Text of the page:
Make your own luck
I guess I should know all about luck. I co-founded E-Commerce supplier Sellerdeck and we managed to float our company on the London Stock Exchange during the dot com boom, raising £25m and valuing the company at £100m, despite at that point having never made a profit.
Looking back, it is all rather ludicrous, so we were definitively in the right place at the right time. Having said that, we didn't get there by accident. I had carefully looked at technology trends for several years before starting the company, concluding that the internet in general - and E-Commerce in particular - offered a tremendous opportunity. At the time, even Bill Gates wasn't a believer.
Know where you are going
Simon and Amanda Walker sell specialist pens online. Their original target was people who are interested in unusual pens, so they knew that to interest these people, they would have to provide a massive range. That's why their website states that they offer the "widest choice of pens on the planet" - more than 6,000 at www.cultpens.co.uk. They understood the customer requirement; they created a plan that would satisfy it; and now they have a highly successful business. Textbook stuff.
Be profitable to survive
There are a variety of reasons for starting a business. Some start because they want to get rich, others want to change the world, but no one wants to fail. Avoiding failure means making a profit. Profit is the oxygen of business. Even if the principle objective isn't about money, you still must make a profit. There's no need to worry about the X Factor if you don't make a profit - you won't be around long enough to find out whether you've got it or not.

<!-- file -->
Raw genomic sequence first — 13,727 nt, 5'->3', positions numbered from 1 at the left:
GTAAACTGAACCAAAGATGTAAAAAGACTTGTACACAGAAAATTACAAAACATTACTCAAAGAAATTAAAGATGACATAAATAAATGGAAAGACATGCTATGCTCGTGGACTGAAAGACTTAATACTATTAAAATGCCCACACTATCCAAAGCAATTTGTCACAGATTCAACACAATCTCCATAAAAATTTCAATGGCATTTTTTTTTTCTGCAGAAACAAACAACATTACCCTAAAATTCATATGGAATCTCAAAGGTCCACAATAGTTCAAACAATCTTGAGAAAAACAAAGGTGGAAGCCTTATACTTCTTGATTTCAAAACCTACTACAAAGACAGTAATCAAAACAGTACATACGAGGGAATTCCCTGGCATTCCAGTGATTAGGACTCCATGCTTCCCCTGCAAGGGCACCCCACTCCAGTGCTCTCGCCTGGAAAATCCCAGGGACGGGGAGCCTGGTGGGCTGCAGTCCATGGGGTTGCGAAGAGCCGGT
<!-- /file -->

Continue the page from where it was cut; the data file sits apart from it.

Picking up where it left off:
Focus on customers
One of my company's customer's grew his business from a front room start up to a business with £23m sales. Chatting to founder Steve Hanbury recently, I was reminded of how important his total commitment to customer service and value was to his success. Customers pay the wages; if we forget this we're in trouble. All successful businesses need to focus on their customers.
The press delight in stories of hapless travellers whose satnavs took them up a track or to an impassable river. The drivers thought that they knew where they were going, but more attention was required. It's no different in business; when disaster is imminent it's critical to be flexible and not insist on sticking to the business plan.
The true X Factor
It's worth asking yourself whether practising the business virtues mentioned above comes naturally. Focusing on customers, setting a plan yet remaining flexible to change and also enjoying yourself while doing it seems a big ask. Are these the key to success?
It's unfashionable to admit to watching X Factor, but I hold my hand up and say that it's interesting to note that many of the talented contestants are sometimes hesitant about their capabilities, while those with least talent are often convinced they have great ability. The best are generally humble and are looking to improve. The true X Factor might be a willingness to receive input, take it on board and strive to get better.
Chris Barling, is CEO of E-Commerce software supplier. Originally published on The Start Up Donut